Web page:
This week I am talking to Mel Eaden AKA Mel the Tester!
This is gonna be a two parter as we spoke for a while about many many things, so part one today, part two next week, then back with our normal fortnightly schedule the week after that. That’s right, three episodes in three weeks! That’s how much we love you, listeners <3
As well as being a tester, Mel organises the Ministry of Testing’s writing community, which is an awesome place for anyone who wants to write, edit, proof-read or in someway contribute to the Dojo on the Ministry of Testing. If you’re interested, ping Mel on either the Testers.io or Ministry of Testing Slack, or email firstname.lastname@example.org
The basis of this episode was the conflict between testers as story tellers and being concise, and was based on this blogpost from Mel:
My personal goal for November is to answer a question first and then ask if the person wants more of a story or explanation of why I gave the answer I did. This is my personal goal based on feedback. I was made aware of the round about way I approach my answers, thinking I have to give an explanation up front for everything I’m going to say when a person doesn’t have context.
This intrigued me – I often feel like I’m just spaffing on at people, and figuring out what’s too much info and what’s the info they actually need is something I think about a lot, and so I reached out to Mel to be on the show.
We also discuss when soapboxing is needed, testers as journalists and translators, and ‘technical testing’.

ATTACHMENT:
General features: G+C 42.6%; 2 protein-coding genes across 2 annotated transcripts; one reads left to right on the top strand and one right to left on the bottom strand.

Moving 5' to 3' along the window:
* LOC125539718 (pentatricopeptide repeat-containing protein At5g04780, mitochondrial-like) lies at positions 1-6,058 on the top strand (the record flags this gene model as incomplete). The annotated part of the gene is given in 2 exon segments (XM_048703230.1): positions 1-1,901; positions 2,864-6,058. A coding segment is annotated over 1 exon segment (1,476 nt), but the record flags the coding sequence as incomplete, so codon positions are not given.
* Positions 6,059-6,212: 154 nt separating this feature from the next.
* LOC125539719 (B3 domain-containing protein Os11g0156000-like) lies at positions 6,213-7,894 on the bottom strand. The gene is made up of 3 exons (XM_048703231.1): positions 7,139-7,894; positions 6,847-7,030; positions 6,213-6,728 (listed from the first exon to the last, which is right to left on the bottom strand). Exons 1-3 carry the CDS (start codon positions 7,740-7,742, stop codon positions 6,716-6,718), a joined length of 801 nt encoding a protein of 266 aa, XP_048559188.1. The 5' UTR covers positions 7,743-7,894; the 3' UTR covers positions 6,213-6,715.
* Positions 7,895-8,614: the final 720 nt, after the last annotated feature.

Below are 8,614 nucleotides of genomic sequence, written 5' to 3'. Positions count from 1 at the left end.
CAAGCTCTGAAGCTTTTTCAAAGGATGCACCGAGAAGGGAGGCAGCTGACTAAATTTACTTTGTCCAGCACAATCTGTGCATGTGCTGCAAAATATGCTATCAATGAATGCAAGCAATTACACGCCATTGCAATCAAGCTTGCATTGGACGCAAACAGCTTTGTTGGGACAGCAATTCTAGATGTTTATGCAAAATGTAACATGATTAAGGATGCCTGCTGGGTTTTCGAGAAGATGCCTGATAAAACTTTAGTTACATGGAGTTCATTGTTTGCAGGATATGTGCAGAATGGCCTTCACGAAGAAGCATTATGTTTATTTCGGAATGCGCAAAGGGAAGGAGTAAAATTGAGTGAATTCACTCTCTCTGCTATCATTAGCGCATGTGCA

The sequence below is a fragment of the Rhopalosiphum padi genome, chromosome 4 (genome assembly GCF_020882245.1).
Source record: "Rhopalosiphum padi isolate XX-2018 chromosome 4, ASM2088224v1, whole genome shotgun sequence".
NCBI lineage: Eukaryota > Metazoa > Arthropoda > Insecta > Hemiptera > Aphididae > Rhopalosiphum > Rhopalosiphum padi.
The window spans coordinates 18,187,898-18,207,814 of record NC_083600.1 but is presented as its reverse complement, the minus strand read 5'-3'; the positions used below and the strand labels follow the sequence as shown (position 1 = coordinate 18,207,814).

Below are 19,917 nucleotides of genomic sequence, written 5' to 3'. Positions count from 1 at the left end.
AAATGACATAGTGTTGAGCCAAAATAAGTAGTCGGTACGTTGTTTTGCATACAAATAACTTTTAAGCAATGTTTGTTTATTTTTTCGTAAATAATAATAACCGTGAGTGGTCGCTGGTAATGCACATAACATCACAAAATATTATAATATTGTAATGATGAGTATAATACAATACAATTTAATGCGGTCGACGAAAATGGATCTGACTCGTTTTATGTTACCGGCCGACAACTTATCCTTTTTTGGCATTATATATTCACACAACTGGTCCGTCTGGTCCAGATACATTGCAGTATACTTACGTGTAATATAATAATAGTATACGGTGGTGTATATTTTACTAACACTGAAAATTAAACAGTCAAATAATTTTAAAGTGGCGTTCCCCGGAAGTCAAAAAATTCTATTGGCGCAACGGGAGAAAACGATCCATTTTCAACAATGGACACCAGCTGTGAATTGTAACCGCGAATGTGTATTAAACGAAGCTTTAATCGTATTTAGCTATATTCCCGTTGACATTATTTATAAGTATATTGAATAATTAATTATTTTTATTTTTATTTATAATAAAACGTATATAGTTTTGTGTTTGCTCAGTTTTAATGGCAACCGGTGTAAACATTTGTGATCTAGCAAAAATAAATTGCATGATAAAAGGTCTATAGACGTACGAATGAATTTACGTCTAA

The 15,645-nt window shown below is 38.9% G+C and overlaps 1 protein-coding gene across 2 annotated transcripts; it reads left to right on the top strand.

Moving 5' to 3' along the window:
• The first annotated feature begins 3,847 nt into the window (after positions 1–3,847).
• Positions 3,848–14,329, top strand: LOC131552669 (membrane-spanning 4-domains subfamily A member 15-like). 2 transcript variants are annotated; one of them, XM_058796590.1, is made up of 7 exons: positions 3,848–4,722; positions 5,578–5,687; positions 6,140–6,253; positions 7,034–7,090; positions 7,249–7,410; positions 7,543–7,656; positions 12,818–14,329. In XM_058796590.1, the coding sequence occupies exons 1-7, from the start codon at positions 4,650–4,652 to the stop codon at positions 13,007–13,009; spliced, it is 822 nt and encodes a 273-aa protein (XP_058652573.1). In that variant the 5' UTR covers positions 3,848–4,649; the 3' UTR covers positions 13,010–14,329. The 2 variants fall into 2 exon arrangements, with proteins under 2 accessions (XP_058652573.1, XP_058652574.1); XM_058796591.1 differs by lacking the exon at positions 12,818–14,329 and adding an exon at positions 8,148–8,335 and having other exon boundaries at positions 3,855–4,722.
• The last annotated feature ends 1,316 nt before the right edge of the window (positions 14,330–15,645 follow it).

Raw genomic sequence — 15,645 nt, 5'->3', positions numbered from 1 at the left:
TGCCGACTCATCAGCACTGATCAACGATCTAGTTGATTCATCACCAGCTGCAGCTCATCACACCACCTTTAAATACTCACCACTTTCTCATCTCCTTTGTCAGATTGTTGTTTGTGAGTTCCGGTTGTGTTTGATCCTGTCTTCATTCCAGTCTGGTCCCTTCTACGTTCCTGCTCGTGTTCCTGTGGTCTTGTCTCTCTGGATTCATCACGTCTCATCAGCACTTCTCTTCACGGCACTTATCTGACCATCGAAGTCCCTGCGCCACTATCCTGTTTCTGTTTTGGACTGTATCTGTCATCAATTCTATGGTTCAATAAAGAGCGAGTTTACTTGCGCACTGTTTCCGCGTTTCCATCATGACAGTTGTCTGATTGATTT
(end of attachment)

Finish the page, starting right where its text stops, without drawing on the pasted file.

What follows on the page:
- Balance between context and not blinding people with details
- The issue is how do you know if they have enough context?
- Ask them if they need more info
- Could point them towards a document/place/email with more context if possible?
- Cultural habits – people get stuck in conversations they can’t seem to get out of. “If you stand there like you don’t have somewhere else to go, I’ll keep talking.”
- Getting annoyed with the short version of the answer – I keep asking questions because I want to have the conversation and flesh it out completely when someone is explaining something to me. I like details, no matter how long it takes to get them.
- Agree there is some bugs that don’t need demoing
- Hard to know which without domain knowledge sometimes but can learn the lines on the job – see what prompts devs to come over to you to ask
- Stopping the demo train – call a meeting? Demo to everybody at once? Ask what’s missing from the defect? Email chains?
- I have a habit of overthinking decisions and so arming myself with lots of reasons for why, which then turn into a massive response when some asks ‘so what are you doing with x?’ when all they needed was my decision
- Over-thinking the solution
- Big picture thinking vs small picture thinking (Hammer/Nail problem for some people while for me it’s more “Why do I have a hammer?” or “Are there only nails?”)
- Writing and Using examples and stories in writing (My current business card says Quality Storyteller)